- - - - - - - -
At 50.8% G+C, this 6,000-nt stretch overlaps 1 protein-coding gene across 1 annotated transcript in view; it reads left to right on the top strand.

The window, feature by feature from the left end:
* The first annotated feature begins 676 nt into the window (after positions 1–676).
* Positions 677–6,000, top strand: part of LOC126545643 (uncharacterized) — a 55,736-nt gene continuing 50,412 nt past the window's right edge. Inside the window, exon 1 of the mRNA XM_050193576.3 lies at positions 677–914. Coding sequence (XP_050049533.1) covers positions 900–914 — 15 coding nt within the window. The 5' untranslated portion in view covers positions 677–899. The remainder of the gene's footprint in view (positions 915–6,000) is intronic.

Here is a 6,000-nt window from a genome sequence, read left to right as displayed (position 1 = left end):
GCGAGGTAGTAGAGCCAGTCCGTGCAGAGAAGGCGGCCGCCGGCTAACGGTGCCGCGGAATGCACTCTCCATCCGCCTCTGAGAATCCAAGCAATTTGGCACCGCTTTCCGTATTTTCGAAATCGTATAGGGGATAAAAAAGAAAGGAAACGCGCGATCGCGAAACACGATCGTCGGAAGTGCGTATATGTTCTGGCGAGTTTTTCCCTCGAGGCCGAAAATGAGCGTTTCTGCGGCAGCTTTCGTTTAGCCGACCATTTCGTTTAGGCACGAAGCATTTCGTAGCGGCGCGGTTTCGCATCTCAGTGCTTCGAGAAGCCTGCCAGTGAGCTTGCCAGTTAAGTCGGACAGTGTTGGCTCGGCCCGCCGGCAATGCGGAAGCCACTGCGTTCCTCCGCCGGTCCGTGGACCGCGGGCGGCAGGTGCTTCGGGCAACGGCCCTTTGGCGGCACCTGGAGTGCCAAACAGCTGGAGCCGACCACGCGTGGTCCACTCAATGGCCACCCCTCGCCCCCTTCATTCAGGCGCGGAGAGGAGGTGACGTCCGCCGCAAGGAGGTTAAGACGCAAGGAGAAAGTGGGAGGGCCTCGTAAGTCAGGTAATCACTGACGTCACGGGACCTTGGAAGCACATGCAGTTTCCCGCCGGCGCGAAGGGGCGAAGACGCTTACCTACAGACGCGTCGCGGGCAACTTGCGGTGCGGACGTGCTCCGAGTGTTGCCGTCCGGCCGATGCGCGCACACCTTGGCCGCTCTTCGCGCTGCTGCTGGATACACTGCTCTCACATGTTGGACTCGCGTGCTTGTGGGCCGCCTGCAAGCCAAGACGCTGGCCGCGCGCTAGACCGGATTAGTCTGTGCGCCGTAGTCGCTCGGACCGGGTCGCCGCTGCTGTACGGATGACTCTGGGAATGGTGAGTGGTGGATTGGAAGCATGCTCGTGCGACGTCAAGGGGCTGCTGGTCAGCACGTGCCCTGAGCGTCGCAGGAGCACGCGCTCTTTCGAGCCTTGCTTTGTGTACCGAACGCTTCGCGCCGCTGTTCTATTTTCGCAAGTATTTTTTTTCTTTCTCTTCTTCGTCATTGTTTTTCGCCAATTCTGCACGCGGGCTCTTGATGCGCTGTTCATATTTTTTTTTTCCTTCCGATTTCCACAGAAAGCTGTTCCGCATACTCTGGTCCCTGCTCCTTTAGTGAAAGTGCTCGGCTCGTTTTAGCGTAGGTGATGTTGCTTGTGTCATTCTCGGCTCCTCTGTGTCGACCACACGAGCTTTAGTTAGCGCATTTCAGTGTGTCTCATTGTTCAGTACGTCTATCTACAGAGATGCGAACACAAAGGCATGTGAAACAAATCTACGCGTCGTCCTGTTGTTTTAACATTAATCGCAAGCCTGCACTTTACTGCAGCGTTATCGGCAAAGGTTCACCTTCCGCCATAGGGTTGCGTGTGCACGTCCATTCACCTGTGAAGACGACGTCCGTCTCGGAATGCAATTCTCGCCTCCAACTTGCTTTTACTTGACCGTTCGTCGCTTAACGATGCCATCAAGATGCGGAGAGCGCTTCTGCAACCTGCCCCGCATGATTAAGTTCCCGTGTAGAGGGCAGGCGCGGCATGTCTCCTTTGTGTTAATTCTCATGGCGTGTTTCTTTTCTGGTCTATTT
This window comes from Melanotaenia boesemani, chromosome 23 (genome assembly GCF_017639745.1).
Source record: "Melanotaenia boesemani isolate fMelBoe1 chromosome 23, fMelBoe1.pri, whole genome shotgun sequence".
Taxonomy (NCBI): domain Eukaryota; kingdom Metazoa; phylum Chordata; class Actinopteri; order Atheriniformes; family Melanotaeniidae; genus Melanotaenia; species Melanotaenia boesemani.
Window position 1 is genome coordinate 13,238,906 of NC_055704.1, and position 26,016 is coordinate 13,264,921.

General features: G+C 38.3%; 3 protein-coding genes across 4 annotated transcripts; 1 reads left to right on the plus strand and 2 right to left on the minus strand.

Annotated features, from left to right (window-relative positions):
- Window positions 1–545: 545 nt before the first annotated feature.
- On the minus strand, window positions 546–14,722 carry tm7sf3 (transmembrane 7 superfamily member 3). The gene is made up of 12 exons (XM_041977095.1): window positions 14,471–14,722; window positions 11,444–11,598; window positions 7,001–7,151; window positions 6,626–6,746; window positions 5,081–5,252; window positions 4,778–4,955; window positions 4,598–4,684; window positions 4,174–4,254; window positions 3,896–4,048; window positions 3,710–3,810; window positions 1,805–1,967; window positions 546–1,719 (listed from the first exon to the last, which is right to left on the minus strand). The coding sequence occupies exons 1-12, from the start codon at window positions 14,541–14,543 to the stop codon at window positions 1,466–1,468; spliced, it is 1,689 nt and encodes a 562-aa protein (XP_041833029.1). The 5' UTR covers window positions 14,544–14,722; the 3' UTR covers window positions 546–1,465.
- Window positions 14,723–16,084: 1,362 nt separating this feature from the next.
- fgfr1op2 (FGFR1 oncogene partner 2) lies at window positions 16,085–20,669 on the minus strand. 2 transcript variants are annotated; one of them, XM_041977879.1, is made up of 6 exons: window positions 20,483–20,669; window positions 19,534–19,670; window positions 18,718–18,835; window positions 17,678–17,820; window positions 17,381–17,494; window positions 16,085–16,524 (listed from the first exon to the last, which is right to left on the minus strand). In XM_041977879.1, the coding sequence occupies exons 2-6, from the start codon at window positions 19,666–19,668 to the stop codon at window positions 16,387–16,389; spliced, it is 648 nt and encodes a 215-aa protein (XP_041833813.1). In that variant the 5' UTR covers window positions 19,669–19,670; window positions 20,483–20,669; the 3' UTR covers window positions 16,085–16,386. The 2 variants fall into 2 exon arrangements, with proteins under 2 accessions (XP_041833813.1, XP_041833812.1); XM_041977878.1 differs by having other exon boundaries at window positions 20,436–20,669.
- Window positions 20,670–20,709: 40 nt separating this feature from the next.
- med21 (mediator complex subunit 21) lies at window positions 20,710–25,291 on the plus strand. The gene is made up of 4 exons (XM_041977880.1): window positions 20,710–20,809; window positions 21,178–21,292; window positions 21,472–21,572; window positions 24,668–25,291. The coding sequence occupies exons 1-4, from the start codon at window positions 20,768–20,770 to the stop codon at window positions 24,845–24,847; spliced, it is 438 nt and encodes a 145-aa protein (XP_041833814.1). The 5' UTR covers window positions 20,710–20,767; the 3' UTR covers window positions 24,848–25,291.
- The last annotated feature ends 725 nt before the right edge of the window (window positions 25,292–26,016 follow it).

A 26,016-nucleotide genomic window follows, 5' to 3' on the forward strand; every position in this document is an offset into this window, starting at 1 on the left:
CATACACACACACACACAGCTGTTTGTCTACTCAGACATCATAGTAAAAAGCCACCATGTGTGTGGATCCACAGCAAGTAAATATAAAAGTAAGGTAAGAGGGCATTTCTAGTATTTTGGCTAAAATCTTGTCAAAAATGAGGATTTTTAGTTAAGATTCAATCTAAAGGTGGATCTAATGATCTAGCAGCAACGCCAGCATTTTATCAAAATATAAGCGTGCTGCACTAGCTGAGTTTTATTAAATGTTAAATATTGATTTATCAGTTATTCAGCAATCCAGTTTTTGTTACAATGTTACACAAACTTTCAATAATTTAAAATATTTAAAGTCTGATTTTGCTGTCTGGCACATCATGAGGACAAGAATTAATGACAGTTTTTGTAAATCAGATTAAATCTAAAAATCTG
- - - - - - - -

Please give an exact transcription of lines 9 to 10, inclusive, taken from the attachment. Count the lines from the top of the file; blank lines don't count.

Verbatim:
Taxonomy (NCBI): domain Eukaryota; kingdom Metazoa; phylum Chordata; class Actinopteri; order Atheriniformes; family Melanotaeniidae; genus Melanotaenia; species Melanotaenia boesemani.
Window position 1 is genome coordinate 13,238,906 of NC_055704.1, and position 26,016 is coordinate 13,264,921.